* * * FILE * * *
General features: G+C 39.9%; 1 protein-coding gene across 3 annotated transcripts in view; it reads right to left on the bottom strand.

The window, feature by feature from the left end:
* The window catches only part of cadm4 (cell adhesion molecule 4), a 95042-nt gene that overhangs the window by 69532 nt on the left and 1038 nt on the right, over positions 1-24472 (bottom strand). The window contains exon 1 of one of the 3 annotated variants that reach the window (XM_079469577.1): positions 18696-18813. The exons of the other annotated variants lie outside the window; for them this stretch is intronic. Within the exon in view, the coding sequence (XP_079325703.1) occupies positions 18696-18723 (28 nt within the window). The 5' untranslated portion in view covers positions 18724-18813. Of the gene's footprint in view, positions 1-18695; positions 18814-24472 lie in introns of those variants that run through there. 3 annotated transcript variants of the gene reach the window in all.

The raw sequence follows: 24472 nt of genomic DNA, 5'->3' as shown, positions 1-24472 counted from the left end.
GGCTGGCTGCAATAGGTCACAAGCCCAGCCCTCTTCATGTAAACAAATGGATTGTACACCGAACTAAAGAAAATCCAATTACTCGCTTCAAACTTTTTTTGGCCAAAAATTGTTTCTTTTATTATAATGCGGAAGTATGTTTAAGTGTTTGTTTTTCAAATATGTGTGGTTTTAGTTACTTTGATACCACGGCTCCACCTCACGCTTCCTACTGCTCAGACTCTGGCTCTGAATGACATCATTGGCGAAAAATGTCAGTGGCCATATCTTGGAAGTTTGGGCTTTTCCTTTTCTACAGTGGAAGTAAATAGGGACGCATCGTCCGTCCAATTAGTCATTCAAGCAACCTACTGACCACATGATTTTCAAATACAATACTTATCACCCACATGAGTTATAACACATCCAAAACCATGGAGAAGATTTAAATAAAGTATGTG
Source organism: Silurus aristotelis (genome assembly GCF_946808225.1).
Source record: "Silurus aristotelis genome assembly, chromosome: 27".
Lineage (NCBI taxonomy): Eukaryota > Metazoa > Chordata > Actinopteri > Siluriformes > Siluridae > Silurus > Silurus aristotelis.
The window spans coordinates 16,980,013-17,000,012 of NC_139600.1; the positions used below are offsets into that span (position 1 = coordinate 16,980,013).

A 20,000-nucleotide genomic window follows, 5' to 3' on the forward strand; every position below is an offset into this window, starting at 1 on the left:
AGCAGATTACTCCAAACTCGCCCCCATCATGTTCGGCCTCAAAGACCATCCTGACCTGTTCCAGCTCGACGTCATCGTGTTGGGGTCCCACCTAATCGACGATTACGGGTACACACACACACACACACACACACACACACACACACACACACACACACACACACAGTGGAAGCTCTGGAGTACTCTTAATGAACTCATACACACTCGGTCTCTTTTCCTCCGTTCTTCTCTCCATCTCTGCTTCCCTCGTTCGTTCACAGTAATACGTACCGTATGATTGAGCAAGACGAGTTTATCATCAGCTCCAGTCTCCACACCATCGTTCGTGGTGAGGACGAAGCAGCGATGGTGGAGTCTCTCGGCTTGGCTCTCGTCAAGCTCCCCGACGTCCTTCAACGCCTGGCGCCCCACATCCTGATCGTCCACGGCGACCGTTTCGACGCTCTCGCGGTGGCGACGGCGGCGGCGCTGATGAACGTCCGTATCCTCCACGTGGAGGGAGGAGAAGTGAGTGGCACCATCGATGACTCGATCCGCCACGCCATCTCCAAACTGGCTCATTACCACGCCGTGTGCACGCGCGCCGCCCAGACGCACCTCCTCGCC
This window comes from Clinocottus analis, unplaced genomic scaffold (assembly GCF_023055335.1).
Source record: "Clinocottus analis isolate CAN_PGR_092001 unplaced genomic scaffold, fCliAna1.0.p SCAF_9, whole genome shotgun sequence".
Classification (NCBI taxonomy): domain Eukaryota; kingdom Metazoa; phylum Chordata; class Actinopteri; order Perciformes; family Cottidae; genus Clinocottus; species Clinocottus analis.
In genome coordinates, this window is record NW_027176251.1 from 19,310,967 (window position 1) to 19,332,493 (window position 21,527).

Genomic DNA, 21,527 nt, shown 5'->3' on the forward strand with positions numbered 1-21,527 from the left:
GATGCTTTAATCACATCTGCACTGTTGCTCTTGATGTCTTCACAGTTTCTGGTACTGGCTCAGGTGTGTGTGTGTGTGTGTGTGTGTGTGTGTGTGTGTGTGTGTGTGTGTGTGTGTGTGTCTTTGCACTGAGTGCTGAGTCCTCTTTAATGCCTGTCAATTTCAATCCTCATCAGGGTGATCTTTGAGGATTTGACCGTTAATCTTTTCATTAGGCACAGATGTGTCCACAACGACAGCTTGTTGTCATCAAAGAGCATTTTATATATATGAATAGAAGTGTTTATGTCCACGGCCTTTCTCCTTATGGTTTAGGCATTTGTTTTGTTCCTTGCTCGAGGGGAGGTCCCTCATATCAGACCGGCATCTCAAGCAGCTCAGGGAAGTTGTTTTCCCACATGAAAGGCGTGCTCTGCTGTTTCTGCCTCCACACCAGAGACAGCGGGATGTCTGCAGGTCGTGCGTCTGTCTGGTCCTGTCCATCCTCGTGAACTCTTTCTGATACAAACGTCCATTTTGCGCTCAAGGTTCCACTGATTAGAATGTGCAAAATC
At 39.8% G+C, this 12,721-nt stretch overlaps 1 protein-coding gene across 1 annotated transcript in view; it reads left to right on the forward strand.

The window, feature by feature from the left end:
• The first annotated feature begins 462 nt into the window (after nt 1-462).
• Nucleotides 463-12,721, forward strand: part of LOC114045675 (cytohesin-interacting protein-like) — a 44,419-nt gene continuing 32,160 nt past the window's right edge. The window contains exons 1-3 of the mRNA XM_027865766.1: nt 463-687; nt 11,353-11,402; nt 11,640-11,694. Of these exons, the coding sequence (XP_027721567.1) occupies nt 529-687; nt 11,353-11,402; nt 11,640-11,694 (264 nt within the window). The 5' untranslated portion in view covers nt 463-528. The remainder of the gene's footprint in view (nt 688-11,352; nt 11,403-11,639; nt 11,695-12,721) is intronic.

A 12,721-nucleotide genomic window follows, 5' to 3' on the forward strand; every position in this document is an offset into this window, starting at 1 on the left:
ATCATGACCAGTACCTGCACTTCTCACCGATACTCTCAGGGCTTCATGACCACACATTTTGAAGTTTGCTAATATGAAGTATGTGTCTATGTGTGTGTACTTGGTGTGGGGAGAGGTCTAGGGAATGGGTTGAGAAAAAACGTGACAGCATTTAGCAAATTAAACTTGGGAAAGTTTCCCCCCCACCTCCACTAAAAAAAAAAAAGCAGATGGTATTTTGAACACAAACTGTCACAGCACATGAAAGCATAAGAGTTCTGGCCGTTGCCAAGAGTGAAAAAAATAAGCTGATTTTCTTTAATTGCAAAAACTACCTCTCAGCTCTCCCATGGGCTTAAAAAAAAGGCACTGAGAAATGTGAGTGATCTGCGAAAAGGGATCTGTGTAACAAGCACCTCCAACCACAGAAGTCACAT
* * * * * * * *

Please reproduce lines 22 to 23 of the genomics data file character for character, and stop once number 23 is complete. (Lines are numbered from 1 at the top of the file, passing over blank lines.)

A 12,721-nucleotide genomic window follows, 5' to 3' on the forward strand; every position in this document is an offset into this window, starting at 1 on the left:
ATCATGACCAGTACCTGCACTTCTCACCGATACTCTCAGGGCTTCATGACCACACATTTTGAAGTTTGCTAATATGAAGTATGTGTCTATGTGTGTGTACTTGGTGTGGGGAGAGGTCTAGGGAATGGGTTGAGAAAAAACGTGACAGCATTTAGCAAATTAAACTTGGGAAAGTTTCCCCCCCACCTCCACTAAAAAAAAAAAAGCAGATGGTATTTTGAACACAAACTGTCACAGCACATGAAAGCATAAGAGTTCTGGCCGTTGCCAAGAGTGAAAAAAATAAGCTGATTTTCTTTAATTGCAAAAACTACCTCTCAGCTCTCCCATGGGCTTAAAAAAAAGGCACTGAGAAATGTGAGTGATCTGCGAAAAGGGATCTGTGTAACAAGCACCTCCAACCACAGAAGTCACAT